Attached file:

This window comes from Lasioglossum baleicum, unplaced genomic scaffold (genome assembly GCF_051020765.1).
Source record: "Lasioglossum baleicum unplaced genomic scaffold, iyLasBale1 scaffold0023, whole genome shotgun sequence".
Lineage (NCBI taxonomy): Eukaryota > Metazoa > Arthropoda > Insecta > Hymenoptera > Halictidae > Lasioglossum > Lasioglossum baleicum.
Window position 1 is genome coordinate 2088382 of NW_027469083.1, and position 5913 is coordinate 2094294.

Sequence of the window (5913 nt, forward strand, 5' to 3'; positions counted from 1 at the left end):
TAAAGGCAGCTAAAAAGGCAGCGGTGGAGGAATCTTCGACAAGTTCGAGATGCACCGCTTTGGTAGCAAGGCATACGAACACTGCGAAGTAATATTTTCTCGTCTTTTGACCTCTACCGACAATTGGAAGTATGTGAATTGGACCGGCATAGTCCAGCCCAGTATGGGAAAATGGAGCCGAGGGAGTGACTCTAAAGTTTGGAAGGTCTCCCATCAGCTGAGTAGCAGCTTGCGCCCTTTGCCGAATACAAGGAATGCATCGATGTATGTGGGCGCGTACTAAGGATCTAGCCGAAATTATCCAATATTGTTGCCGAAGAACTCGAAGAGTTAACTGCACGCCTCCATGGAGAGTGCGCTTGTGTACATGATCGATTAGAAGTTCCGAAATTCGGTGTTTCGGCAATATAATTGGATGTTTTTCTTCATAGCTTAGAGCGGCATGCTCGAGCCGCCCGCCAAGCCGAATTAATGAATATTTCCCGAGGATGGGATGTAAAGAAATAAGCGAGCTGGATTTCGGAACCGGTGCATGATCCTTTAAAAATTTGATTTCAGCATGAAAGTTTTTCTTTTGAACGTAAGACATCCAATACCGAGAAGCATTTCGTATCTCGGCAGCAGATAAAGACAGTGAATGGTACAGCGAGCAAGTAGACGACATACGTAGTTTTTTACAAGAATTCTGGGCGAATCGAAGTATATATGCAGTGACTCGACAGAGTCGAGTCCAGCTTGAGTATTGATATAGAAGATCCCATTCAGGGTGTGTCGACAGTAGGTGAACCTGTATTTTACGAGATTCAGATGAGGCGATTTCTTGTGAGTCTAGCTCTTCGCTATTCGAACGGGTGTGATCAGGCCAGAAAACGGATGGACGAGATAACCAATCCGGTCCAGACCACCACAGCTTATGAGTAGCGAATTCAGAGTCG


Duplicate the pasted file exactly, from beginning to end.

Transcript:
This window comes from Lasioglossum baleicum, unplaced genomic scaffold (genome assembly GCF_051020765.1).
Source record: "Lasioglossum baleicum unplaced genomic scaffold, iyLasBale1 scaffold0023, whole genome shotgun sequence".
Lineage (NCBI taxonomy): Eukaryota > Metazoa > Arthropoda > Insecta > Hymenoptera > Halictidae > Lasioglossum > Lasioglossum baleicum.
Window position 1 is genome coordinate 2088382 of NW_027469083.1, and position 5913 is coordinate 2094294.

Sequence of the window (5913 nt, forward strand, 5' to 3'; positions counted from 1 at the left end):
TAAAGGCAGCTAAAAAGGCAGCGGTGGAGGAATCTTCGACAAGTTCGAGATGCACCGCTTTGGTAGCAAGGCATACGAACACTGCGAAGTAATATTTTCTCGTCTTTTGACCTCTACCGACAATTGGAAGTATGTGAATTGGACCGGCATAGTCCAGCCCAGTATGGGAAAATGGAGCCGAGGGAGTGACTCTAAAGTTTGGAAGGTCTCCCATCAGCTGAGTAGCAGCTTGCGCCCTTTGCCGAATACAAGGAATGCATCGATGTATGTGGGCGCGTACTAAGGATCTAGCCGAAATTATCCAATATTGTTGCCGAAGAACTCGAAGAGTTAACTGCACGCCTCCATGGAGAGTGCGCTTGTGTACATGATCGATTAGAAGTTCCGAAATTCGGTGTTTCGGCAATATAATTGGATGTTTTTCTTCATAGCTTAGAGCGGCATGCTCGAGCCGCCCGCCAAGCCGAATTAATGAATATTTCCCGAGGATGGGATGTAAAGAAATAAGCGAGCTGGATTTCGGAACCGGTGCATGATCCTTTAAAAATTTGATTTCAGCATGAAAGTTTTTCTTTTGAACGTAAGACATCCAATACCGAGAAGCATTTCGTATCTCGGCAGCAGATAAAGACAGTGAATGGTACAGCGAGCAAGTAGACGACATACGTAGTTTTTTACAAGAATTCTGGGCGAATCGAAGTATATATGCAGTGACTCGACAGAGTCGAGTCCAGCTTGAGTATTGATATAGAAGATCCCATTCAGGGTGTGTCGACAGTAGGTGAACCTGTATTTTACGAGATTCAGATGAGGCGATTTCTTGTGAGTCTAGCTCTTCGCTATTCGAACGGGTGTGATCAGGCCAGAAAACGGATGGACGAGATAACCAATCCGGTCCAGACCACCACAGCTTATGAGTAGCGAATTCAGAGTCG